Saturday, 1 November 2014

A glimpse of The Migration - 2


I used to think that photos like this had been manipulated as I couldn't imagine all those horns being so close together, but they aren't manipulated, it's really like that!

Some enter the water at a spot where they'd probably normally have a drink, but others are forced along the bank and down steep sides so they have to jump.   I imagine sometimes they hit a rock and are badly injured.   Sometimes they must hit another beast, forcing it under, and possibly causing it to drown.


It's no wonder that some try to turn back, but the sheer numbers of others pressing forward makes them turn and go for it!


It must still be a frightening experience for young ones who haven't done it before, and this young animal stayed near an older one, possibly it's mother.


The current seemed to be quite strong, pushing them down from where they entered.   Having a hippo in the mix can't have helped either!


Most made it, however, and struggled out.


Several Topi joined in the Crossing, and our guide said that this was unusual.  They seemed to swim strongly,




and were soon on the other side and heading out towards greener pastures!


This only shows a section of the animals that crossed!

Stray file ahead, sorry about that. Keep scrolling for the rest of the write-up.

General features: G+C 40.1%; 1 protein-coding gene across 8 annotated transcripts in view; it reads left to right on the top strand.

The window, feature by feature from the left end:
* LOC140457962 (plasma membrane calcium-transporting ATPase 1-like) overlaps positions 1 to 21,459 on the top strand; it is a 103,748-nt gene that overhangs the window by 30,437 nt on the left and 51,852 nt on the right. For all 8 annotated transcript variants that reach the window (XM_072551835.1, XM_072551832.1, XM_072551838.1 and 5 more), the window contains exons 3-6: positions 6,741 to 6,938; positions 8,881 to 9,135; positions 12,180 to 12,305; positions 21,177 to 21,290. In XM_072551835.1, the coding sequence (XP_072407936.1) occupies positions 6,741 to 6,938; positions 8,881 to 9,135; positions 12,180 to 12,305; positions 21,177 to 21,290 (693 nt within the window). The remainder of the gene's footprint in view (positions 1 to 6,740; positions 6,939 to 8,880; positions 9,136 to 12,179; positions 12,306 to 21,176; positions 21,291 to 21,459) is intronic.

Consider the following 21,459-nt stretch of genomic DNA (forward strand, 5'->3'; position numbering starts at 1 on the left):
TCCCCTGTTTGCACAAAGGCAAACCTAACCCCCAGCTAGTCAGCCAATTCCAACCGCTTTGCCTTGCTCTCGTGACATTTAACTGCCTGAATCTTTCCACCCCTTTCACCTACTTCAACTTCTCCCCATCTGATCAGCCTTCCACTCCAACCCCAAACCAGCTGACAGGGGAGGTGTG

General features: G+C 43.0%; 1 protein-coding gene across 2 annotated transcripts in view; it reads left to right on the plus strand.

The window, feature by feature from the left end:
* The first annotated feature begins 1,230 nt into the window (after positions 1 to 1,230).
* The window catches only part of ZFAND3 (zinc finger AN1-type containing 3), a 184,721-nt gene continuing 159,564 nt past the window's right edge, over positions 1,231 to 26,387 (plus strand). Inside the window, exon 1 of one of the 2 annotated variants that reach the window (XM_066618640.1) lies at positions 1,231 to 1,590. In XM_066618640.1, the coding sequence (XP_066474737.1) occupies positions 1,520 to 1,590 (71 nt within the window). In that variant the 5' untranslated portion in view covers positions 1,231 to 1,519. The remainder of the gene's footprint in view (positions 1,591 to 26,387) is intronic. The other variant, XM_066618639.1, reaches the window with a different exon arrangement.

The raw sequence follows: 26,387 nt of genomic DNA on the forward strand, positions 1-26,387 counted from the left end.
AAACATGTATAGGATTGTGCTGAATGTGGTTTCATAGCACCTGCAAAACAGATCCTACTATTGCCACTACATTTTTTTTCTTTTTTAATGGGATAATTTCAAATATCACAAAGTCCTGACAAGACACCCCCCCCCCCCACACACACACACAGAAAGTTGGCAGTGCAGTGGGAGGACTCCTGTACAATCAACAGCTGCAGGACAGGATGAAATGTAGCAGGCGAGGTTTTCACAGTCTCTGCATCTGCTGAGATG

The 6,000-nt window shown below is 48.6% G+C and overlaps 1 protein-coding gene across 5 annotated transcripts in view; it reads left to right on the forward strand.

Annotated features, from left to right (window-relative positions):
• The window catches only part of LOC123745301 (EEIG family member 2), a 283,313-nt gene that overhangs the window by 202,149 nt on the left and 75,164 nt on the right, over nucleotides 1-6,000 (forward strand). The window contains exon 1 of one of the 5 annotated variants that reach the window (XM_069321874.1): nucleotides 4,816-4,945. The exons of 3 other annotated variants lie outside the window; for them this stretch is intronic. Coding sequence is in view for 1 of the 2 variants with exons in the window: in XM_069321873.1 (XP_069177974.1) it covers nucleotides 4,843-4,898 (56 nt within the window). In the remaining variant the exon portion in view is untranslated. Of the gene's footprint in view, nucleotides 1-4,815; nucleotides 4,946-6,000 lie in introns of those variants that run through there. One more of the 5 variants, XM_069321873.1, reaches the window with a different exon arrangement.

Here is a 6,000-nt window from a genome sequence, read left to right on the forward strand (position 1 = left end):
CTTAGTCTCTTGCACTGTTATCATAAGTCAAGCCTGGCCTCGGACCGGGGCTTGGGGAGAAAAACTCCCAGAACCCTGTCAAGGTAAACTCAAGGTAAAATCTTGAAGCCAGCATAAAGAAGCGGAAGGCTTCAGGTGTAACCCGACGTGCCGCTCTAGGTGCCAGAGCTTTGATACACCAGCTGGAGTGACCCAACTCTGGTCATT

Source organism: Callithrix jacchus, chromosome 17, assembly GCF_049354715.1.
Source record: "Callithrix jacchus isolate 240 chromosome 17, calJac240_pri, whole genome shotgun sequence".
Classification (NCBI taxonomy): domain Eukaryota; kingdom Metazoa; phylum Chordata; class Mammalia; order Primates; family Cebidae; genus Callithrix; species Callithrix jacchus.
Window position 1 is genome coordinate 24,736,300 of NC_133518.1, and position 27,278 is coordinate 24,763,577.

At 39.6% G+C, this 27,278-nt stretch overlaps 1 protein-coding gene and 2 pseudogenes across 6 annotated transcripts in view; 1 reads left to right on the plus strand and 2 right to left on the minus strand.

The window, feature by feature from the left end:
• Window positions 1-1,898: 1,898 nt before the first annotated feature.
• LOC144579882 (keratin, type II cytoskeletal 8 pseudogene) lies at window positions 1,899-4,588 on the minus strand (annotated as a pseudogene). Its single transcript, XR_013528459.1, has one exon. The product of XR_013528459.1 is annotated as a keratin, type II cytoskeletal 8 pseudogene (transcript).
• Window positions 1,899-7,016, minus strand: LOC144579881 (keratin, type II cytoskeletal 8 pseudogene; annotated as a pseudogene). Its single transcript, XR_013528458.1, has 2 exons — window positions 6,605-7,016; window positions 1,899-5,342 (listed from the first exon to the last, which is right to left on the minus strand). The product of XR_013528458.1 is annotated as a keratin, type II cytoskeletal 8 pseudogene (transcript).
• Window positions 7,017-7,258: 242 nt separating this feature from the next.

The numbers has dropped right down, though a few stragglers were still plunging across.  We were feeling pleased that they all seemed to have made it without any being taken by crocodiles, when our guide noticed that the people in the vehicles parked across the river were all looking in the one direction in the river.


We looked down and notice this big male wildebeest with a crocodile attached.   The crocodile hadn't managed to grab the back leg so couldn't drown the wildebeest, but was just clamped onto it.   The wildebeest was a strong healthy male and with the water supporting the weight of the crocodile, managed to swim across to the far bank.  It was too rocky where they ended up for the wildebeest to be able to clamber up and drag the crocodile out of the water with him, so when we had to leave because we had to be out of the park by 6.30, they were still near the edge.  We knew there could be only one result though, as the wildebeest was losing strength, with it's head dropping into the water at times, so were glad not to see the end.